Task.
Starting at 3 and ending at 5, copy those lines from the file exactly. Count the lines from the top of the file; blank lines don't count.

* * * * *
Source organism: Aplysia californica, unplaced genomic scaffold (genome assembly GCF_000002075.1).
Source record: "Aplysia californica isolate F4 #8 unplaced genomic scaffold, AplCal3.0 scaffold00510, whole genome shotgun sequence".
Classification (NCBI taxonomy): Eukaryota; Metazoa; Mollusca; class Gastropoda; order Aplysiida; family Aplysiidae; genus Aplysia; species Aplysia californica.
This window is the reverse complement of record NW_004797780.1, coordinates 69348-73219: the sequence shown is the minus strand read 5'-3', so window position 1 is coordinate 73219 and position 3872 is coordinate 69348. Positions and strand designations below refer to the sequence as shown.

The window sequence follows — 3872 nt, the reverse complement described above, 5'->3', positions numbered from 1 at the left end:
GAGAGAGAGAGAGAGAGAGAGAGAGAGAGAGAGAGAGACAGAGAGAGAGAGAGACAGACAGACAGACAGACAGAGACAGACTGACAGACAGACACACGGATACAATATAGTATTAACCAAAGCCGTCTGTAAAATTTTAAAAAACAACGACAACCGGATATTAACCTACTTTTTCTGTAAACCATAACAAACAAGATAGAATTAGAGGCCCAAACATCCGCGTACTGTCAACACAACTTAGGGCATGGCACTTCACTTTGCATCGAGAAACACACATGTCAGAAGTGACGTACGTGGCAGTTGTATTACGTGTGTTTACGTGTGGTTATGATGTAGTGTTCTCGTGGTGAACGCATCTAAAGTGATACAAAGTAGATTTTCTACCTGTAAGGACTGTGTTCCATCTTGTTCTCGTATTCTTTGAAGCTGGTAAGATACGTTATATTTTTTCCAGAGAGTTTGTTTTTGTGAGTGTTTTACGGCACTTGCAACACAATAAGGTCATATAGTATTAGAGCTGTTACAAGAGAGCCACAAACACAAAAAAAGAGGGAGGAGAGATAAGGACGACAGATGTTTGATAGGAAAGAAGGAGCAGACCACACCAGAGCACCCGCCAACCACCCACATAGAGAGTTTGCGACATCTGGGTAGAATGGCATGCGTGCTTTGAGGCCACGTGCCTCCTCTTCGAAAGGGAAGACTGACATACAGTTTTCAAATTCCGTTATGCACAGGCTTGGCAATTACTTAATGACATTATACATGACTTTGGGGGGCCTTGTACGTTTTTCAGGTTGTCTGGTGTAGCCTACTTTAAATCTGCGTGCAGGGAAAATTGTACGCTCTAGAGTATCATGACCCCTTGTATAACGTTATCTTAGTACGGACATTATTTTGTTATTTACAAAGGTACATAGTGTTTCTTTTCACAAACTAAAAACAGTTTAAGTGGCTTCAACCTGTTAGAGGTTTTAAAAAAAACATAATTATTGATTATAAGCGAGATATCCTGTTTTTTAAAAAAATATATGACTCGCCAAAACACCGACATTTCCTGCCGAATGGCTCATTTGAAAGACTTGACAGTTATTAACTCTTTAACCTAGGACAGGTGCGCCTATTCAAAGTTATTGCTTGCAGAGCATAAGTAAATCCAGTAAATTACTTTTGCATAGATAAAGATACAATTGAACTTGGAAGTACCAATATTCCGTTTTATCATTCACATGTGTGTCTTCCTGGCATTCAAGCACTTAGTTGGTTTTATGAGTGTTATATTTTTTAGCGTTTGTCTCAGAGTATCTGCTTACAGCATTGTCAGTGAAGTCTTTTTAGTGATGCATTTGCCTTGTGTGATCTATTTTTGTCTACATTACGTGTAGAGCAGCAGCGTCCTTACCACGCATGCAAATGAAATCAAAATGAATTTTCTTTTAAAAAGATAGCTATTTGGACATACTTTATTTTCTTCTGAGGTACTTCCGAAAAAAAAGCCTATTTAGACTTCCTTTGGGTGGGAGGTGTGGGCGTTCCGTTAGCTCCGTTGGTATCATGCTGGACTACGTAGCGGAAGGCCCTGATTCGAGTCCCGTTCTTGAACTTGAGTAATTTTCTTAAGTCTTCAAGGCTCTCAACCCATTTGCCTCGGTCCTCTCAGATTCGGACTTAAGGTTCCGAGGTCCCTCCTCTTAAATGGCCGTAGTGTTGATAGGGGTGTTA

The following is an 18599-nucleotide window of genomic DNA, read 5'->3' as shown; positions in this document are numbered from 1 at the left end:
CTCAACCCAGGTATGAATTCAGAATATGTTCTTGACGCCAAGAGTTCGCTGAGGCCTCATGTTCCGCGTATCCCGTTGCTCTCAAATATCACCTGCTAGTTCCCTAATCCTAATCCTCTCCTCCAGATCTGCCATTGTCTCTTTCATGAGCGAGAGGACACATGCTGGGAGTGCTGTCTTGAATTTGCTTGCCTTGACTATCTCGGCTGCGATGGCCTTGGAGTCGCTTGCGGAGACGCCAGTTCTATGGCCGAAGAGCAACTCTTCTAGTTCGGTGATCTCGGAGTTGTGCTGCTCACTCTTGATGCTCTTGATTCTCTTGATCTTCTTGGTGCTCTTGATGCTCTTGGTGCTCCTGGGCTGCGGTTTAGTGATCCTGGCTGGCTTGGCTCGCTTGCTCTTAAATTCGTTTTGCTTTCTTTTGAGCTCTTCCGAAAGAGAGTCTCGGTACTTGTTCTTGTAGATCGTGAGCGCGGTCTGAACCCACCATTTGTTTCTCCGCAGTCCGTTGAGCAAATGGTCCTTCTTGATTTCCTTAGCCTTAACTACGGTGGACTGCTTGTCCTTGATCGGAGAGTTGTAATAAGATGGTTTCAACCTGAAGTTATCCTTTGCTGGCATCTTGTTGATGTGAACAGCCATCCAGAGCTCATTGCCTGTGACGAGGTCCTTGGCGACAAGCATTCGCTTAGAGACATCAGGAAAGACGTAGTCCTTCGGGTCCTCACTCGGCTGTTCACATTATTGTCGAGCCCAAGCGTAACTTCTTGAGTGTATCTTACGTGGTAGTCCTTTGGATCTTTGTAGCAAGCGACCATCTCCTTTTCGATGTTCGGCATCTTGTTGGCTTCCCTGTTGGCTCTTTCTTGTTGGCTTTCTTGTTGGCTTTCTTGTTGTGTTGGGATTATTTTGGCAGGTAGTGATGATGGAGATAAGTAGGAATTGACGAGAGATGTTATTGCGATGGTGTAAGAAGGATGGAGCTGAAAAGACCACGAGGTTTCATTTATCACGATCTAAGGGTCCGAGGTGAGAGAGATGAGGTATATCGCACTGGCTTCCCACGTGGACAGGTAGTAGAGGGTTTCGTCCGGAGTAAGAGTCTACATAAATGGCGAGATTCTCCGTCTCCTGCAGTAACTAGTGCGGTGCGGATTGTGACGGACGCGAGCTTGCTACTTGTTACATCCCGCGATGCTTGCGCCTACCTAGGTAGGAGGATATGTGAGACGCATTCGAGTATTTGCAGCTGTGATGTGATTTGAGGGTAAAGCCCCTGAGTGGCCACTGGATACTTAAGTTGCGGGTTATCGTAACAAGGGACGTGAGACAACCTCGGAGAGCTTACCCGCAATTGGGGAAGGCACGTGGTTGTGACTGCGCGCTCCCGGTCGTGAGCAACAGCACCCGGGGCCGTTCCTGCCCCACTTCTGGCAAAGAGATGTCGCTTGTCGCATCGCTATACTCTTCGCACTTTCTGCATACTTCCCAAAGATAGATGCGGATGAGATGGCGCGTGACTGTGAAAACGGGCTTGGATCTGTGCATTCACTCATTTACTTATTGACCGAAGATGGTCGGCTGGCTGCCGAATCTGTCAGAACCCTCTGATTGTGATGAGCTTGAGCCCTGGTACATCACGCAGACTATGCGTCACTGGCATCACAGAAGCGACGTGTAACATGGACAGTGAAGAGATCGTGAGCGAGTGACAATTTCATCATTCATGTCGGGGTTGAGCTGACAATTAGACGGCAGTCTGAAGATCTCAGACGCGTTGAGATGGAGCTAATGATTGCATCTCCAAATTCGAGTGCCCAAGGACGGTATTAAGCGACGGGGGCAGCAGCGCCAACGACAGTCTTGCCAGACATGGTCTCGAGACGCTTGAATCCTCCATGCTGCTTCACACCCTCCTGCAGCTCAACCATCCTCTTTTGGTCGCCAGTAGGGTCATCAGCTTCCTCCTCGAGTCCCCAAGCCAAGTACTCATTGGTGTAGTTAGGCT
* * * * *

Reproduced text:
Classification (NCBI taxonomy): Eukaryota; Metazoa; Mollusca; class Gastropoda; order Aplysiida; family Aplysiidae; genus Aplysia; species Aplysia californica.
This window is the reverse complement of record NW_004797780.1, coordinates 69348-73219: the sequence shown is the minus strand read 5'-3', so window position 1 is coordinate 73219 and position 3872 is coordinate 69348. Positions and strand designations below refer to the sequence as shown.

The window sequence follows — 3872 nt, the reverse complement described above, 5'->3', positions numbered from 1 at the left end: